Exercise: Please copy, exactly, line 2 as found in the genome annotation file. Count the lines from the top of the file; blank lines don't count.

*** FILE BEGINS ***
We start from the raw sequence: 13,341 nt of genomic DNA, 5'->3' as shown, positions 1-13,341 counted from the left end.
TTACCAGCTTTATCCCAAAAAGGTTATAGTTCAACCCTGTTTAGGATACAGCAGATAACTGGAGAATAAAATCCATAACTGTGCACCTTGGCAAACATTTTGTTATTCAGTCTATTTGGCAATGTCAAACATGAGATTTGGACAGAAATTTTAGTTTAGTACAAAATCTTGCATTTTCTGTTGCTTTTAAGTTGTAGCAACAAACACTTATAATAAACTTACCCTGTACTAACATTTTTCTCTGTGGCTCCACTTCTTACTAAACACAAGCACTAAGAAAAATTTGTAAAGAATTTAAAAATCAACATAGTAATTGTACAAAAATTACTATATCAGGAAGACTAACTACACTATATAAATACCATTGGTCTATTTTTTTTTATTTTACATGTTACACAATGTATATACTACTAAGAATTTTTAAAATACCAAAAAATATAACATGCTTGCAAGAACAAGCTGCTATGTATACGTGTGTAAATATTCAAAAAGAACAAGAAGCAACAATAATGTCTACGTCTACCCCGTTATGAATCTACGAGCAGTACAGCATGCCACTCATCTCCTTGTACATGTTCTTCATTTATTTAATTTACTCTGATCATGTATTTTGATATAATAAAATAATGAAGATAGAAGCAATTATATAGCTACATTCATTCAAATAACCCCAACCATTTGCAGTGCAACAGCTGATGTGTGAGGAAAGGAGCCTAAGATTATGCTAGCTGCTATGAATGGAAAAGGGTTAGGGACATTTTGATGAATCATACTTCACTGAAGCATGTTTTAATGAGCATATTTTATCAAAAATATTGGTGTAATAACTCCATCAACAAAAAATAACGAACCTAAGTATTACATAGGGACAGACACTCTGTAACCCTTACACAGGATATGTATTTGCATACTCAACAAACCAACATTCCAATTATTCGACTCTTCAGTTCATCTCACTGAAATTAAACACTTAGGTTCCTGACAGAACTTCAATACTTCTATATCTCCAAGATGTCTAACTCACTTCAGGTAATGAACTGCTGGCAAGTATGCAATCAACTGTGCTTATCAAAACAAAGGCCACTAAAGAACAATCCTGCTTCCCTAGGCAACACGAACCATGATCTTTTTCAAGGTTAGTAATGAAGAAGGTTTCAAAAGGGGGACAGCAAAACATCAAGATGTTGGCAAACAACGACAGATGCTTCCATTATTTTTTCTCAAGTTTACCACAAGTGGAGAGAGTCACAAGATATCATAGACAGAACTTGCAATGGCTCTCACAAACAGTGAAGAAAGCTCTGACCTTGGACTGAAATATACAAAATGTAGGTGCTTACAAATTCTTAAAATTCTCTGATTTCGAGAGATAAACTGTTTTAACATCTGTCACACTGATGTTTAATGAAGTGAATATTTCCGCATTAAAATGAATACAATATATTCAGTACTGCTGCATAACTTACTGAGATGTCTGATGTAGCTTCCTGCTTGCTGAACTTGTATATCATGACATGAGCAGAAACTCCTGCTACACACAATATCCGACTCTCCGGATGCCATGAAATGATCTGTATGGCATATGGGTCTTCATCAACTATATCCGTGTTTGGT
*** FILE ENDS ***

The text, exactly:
TTACCAGCTTTATCCCAAAAAGGTTATAGTTCAACCCTGTTTAGGATACAGCAGATAACTGGAGAATAAAATCCATAACTGTGCACCTTGGCAAACATTTTGTTATTCAGTCTATTTGGCAATGTCAAACATGAGATTTGGACAGAAATTTTAGTTTAGTACAAAATCTTGCATTTTCTGTTGCTTTTAAGTTGTAGCAACAAACACTTATAATAAACTTACCCTGTACTAACATTTTTCTCTGTGGCTCCACTTCTTACTAAACACAAGCACTAAGAAAAATTTGTAAAGAATTTAAAAATCAACATAGTAATTGTACAAAAATTACTATATCAGGAAGACTAACTACACTATATAAATACCATTGGTCTATTTTTTTTTATTTTACATGTTACACAATGTATATACTACTAAGAATTTTTAAAATACCAAAAAATATAACATGCTTGCAAGAACAAGCTGCTATGTATACGTGTGTAAATATTCAAAAAGAACAAGAAGCAACAATAATGTCTACGTCTACCCCGTTATGAATCTACGAGCAGTACAGCATGCCACTCATCTCCTTGTACATGTTCTTCATTTATTTAATTTACTCTGATCATGTATTTTGATATAATAAAATAATGAAGATAGAAGCAATTATATAGCTACATTCATTCAAATAACCCCAACCATTTGCAGTGCAACAGCTGATGTGTGAGGAAAGGAGCCTAAGATTATGCTAGCTGCTATGAATGGAAAAGGGTTAGGGACATTTTGATGAATCATACTTCACTGAAGCATGTTTTAATGAGCATATTTTATCAAAAATATTGGTGTAATAACTCCATCAACAAAAAATAACGAACCTAAGTATTACATAGGGACAGACACTCTGTAACCCTTACACAGGATATGTATTTGCATACTCAACAAACCAACATTCCAATTATTCGACTCTTCAGTTCATCTCACTGAAATTAAACACTTAGGTTCCTGACAGAACTTCAATACTTCTATATCTCCAAGATGTCTAACTCACTTCAGGTAATGAACTGCTGGCAAGTATGCAATCAACTGTGCTTATCAAAACAAAGGCCACTAAAGAACAATCCTGCTTCCCTAGGCAACACGAACCATGATCTTTTTCAAGGTTAGTAATGAAGAAGGTTTCAAAAGGGGGACAGCAAAACATCAAGATGTTGGCAAACAACGACAGATGCTTCCATTATTTTTTCTCAAGTTTACCACAAGTGGAGAGAGTCACAAGATATCATAGACAGAACTTGCAATGGCTCTCACAAACAGTGAAGAAAGCTCTGACCTTGGACTGAAATATACAAAATGTAGGTGCTTACAAATTCTTAAAATTCTCTGATTTCGAGAGATAAACTGTTTTAACATCTGTCACACTGATGTTTAATGAAGTGAATATTTCCGCATTAAAATGAATACAATATATTCAGTACTGCTGCATAACTTACTGAGATGTCTGATGTAGCTTCCTGCTTGCTGAACTTGTATATCATGACATGAGCAGAAACTCCTGCTACACACAATATCCGACTCTCCGGATGCCATGAAATGATCTGTATGGCATATGGGTCTTCATCAACTATATCCGTGTTTGGT